Amnesty condemns Sri Lanka suicide bombing
Rights group Amnesty International condemned Monday's suicide bombing at a camp for civilians who have fled Sri Lanka's ethnic war and said the attack should not lead to retaliation.Updated: Feb 11, 2009 00:03 IST
Rights group Amnesty International condemned Monday's suicide bombing at a camp for civilians who have fled Sri Lanka's ethnic war and said the attack should not lead to retaliation.
The blast in the north-east of the island killed at least 20 soldiers and eight civilians, with 64 people also wounded.
"The use of such attacks by one party to an armed conflict does not excuse unlawful attacks in response," Amnesty's Sri Lanka specialist Yolanda Foster said in a statement.
Amnesty also noted that the government had restricted media access to conflict areas making it impossible to verify accounts of what was happening on the ground.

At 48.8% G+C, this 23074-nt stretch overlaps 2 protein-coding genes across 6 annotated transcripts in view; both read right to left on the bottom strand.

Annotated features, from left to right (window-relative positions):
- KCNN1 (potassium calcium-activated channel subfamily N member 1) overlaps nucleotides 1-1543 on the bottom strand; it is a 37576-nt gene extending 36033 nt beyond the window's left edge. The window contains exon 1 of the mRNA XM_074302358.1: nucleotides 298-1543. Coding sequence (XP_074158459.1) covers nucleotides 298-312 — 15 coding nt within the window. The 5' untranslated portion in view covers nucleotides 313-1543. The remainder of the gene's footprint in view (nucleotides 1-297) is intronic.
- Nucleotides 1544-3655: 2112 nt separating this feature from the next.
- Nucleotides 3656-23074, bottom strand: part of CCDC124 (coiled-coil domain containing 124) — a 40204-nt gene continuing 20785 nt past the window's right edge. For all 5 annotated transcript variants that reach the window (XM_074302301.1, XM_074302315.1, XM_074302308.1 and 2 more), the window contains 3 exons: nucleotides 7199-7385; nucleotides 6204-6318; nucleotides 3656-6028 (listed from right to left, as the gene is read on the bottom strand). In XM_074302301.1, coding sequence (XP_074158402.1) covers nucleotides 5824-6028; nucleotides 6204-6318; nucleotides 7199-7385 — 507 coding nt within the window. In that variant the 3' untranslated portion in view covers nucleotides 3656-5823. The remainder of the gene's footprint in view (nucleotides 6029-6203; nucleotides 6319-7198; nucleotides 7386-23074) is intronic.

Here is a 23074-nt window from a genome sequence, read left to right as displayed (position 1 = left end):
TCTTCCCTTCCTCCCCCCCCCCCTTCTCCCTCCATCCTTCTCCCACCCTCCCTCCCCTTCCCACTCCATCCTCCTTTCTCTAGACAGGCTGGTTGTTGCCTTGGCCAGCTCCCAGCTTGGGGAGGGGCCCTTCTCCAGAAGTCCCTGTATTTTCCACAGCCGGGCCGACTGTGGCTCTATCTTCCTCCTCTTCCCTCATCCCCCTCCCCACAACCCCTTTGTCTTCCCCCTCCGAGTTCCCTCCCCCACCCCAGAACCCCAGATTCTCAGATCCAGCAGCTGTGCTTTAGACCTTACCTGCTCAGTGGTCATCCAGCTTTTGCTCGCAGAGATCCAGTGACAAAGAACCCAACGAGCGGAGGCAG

"In a war with no witnesses, it is the civilians who pay the price for both parties' disregard for international humanitarian law," it said.
The bomber detonated her explosives as she was being searched by female soldiers outside the camp near Visuamadu, a northern area the military recently captured from the rebels.
The attack had already been condemned by the United Nations and the US government, which has asked the Tiger rebels to negotiate terms of their surrender to government forces.
The Tigers' decades-long armed campaign for an independent homeland has recently suffered huge territorial losses as a result of a major army offensive.
First Published: Feb 11, 2009 00:02 IST